Table 2.  Contingency (or 2 x 2) table showing how lung cancer occurred among Framingham participants who reported drinking alcohol vs. those who did not.  Using the same approach as in Table 1, calculate the: (1) risk of lung cancer among those individuals who reported drinking, (2) the risk of lung cancer among those who did not report drinking and (3) the risk ratio (show your work in the gray box in table 2).  Finally, interpret the risk ratio below under Q4.

Total participants

Lung cancer cases

Risk of lung cancer

Reports drinking alcohol

2887

196

Q1

No reported drinking

1378

44

Q2

Risk ratio

Q3

Q4. Interpret the risk ratio from Table 2 here.

Table 3.  Contingency (or 2 x 2) table showing how alcohol consumption is related to cigarette smoking among Framingham participants.  Using the same approach as in Table 1, calculate the: (1) risk of smoking if one also drinks, (2) the risk of smoking among non-drinkers and (3) the risk ratio (show your work in the gray box in table 2).  Finally, interpret the risk ratio below under Q8.

Total participants

Current smoker

Risk of smoking

Reports drinking alcohol

2887

2011

Q5.

No reported drinking

1378

461

Q6.

Risk ratio

Q7.

Q8. Interpret the risk ratio from Table 3 here.

Assessing confounding.  In Table 2, you should have found that individuals who drink, have an increased risk of lung cancer.  However, you should have also found that people who drink are also more likely to smoke from Table 3.  We also know from Table 1 that people who smoke are more likely to have lung cancer.  Thus, it is possible that the observed relationship between drinking and lung cancer is due to smoking cigarettes rather than directly due to drinking.   To assess this, we can stratify our sample into those individuals who smoke and those who don’t and analyse these samples separately.  If the risk ratio between drinking and lung cancer reduces substantially toward 1 (meaning no effect) when we stratify on smoking, this is evidence that smoking confounds the relationship between drinking and lung cancer For simplicity, here we will consider only those individuals who smoke.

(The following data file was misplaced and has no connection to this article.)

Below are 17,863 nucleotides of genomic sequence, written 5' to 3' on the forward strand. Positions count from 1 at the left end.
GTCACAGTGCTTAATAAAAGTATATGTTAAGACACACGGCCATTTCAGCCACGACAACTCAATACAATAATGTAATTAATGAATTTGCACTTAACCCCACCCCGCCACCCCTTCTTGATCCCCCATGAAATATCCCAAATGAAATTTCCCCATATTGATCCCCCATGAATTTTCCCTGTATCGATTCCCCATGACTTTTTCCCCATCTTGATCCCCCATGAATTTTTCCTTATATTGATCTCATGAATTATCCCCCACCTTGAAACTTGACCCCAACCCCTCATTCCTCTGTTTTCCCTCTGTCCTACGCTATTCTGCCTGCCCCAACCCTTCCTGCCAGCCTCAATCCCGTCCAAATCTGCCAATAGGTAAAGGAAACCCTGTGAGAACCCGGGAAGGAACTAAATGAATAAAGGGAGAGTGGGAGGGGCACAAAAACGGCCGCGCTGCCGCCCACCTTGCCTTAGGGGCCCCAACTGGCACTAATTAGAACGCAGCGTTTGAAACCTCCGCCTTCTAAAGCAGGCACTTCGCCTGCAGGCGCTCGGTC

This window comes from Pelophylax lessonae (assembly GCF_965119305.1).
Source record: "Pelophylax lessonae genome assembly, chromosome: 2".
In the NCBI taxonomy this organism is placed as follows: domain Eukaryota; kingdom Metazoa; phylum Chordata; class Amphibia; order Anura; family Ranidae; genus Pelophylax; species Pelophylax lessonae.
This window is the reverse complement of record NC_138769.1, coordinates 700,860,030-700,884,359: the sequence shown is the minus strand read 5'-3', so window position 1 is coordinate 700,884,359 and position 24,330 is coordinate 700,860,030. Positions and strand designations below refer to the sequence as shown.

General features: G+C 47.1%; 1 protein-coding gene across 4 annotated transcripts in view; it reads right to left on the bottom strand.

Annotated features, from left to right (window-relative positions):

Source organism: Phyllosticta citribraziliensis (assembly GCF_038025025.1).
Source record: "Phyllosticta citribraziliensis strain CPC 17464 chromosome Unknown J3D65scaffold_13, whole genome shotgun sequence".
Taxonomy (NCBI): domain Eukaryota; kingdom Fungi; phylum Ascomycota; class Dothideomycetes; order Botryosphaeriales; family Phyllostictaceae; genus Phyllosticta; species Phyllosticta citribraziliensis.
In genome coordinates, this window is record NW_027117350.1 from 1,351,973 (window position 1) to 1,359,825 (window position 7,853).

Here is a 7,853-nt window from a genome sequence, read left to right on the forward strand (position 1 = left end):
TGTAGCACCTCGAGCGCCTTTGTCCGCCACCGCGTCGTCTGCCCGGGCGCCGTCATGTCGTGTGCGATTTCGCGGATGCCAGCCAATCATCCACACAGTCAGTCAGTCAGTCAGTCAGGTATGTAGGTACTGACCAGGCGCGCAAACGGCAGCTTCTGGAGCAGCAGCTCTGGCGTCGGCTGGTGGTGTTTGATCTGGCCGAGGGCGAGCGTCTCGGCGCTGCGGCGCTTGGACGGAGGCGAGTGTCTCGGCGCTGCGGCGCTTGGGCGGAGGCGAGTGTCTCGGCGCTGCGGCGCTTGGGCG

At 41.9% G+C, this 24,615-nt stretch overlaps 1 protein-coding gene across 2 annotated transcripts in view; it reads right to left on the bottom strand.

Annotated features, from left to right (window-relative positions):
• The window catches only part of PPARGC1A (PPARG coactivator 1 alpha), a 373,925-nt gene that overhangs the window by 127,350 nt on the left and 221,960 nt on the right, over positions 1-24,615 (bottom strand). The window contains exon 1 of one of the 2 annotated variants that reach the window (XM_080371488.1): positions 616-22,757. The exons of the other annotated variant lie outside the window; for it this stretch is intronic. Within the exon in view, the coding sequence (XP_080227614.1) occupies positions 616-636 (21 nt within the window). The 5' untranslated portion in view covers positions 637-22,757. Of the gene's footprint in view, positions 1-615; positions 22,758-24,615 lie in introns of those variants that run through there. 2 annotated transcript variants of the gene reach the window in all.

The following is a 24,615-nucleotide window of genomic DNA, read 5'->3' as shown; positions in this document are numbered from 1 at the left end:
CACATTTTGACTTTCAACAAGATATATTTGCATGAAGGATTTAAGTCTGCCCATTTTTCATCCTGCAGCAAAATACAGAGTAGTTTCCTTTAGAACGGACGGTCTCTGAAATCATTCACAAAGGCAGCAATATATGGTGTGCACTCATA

Table 4.  Contingency (or 2 x 2) table showing how alcohol consumption is related to lung cancer among only those Framingham participants who smoke.  Using the same approach as in Table 1, calculate the: (1) risk of lung cancer among smokers who drink alcohol, (2) the risk of lung cancer among smokers who don’t drink and (3) the risk ratio of getting lung cancer comparing smokers who drink versus those who don’t drink (show your work in the gray box in table 2).  Finally, interpret the risk ratio below under Q8.

Total participants

Lung cancer cases

Risk of lung cancer

Reports drinking alcohol

1906

212

Q9.

No reported drinking

451

48

Q10.

Risk ratio

Q11.

Q12. Interpret the risk ratio from Table 4 here

Q13. Compare the following two risk ratios for the increased risk of lung cancer from drinking

•           The one you calculated in Table 2 with a sample including everyone

•           The one you  calculated in Table 4 when we only consider smokers.

Does stratifying by smoking change the risk ratio?  If so, in what direction and by how much?  Based on this data, do you think there is evidence of confounding of the relationship between alcohol consumption and lung cancer by cigarette smoking?   Recall, that a risk ratio much greater than one implies increased risk, a risk ratio around one implies no effect, and a risk ratio less than one means a protective effect.